9 Grammatical Pitfalls


[ri-bel-yuh n] /rɪˈbɛl yən/
open, organized, and armed resistance to one's government or ruler.
resistance to or defiance of any authority, control, or tradition.
the act of rebelling.
Origin of rebellion
1300-50; Middle English rebellioun < Old French < Latin rebelliōn- (stem of rebelliō), equivalent to rebell(āre) to rebel + -iōn- -ion
Related forms
nonrebellion, noun
prerebellion, adjective
semirebellion, noun
subrebellion, noun
Can be confused
rebellion, revolt, revolution.
1. mutiny, sedition. 2. insubordination, disobedience. Unabridged
Based on the Random House Dictionary, © Random House, Inc. 2015.
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Examples from the web for rebellion
  • It was one that turned her taking care of herself into an act of rebellion against the school.
  • The power elite in this country has already bunkered down, and expects food riots, shortages and general rebellion.
  • And his rebellion came at the precise moment that the old social models were also weakening.
  • Student rebellion against the charade has only narrowly been quelled.
  • Now, in a few generations, they're supposed to be genetically predisposed to rebellion.
  • But not without sundry twinges of impotent rebellion against the mild effrontery of this unaccountable scrivener.
  • Their nascent, tech-fired rebellion has triggered a government backlash and captured the world's attention.
  • Their success lies in rebellion, quirkiness, and their ability to color outside the lines.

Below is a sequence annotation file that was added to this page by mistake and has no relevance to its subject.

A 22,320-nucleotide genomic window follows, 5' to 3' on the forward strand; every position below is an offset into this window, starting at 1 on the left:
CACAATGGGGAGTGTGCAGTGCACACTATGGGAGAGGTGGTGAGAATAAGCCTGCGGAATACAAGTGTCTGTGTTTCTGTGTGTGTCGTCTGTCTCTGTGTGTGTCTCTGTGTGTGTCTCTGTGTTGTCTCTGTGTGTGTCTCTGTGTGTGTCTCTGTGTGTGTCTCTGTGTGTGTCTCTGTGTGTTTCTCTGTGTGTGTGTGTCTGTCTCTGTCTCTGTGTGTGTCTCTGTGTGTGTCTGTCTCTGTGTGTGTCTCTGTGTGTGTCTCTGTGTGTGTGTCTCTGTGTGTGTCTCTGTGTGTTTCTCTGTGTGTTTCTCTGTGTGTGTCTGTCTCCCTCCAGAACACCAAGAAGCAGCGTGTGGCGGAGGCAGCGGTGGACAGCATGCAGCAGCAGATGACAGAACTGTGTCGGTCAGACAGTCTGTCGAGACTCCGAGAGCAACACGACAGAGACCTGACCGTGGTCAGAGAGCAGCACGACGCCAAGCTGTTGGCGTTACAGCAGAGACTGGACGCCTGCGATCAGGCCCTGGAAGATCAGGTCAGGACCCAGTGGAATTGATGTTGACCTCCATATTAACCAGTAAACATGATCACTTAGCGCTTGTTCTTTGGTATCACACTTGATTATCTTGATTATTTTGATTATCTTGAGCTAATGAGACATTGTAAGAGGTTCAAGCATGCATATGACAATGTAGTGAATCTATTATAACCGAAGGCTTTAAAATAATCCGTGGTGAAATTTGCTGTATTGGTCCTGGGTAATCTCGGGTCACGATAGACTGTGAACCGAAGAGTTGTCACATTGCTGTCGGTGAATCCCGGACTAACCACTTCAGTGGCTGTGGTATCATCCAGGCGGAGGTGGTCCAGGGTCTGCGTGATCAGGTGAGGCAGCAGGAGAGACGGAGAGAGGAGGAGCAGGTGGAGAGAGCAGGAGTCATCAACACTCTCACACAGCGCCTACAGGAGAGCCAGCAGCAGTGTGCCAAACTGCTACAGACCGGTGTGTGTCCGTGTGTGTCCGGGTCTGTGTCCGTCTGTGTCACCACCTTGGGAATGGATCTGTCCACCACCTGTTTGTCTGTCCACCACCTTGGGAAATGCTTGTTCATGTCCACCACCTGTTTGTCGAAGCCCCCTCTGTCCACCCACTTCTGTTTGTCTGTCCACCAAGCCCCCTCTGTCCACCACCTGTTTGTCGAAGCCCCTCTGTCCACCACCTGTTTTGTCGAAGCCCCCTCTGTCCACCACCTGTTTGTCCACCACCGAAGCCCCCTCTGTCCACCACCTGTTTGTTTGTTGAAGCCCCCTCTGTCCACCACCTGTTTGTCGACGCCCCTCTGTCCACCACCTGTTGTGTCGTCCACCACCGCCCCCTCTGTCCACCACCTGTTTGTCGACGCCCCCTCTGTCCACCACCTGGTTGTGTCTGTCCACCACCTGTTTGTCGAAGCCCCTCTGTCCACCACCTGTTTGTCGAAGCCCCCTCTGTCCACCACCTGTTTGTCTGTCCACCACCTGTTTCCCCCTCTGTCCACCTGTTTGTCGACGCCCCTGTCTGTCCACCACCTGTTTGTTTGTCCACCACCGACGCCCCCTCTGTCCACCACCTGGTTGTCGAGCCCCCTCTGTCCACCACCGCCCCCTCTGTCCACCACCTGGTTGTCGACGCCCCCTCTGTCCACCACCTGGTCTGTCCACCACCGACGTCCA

• Cuteness got its start as a cowardly form of resistance, a velvet rebellion led by smiley-face emoticons.
  • It's as broke as the state that funds it, and many of its faculty and students are in open rebellion.
British Dictionary definitions for rebellion


organized resistance or opposition to a government or other authority
dissent from an accepted moral code or convention of behaviour, dress, etc
Word Origin
C14: via Old French from Latin rebelliō revolt (of those conquered); see rebel
Collins English Dictionary - Complete & Unabridged 2012 Digital Edition
© William Collins Sons & Co. Ltd. 1979, 1986 © HarperCollins
Publishers 1998, 2000, 2003, 2005, 2006, 2007, 2009, 2012
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Word Origin and History for rebellion

"war waged against a government by some portion of its subjects," mid-14c., from Old French rebellion (14c.) and directly from Latin rebellionem (nominative rebellio) "rebellion, revolt; renewal of war," from rebellis (see rebel (adj.)).

Online Etymology Dictionary, © 2010 Douglas Harper
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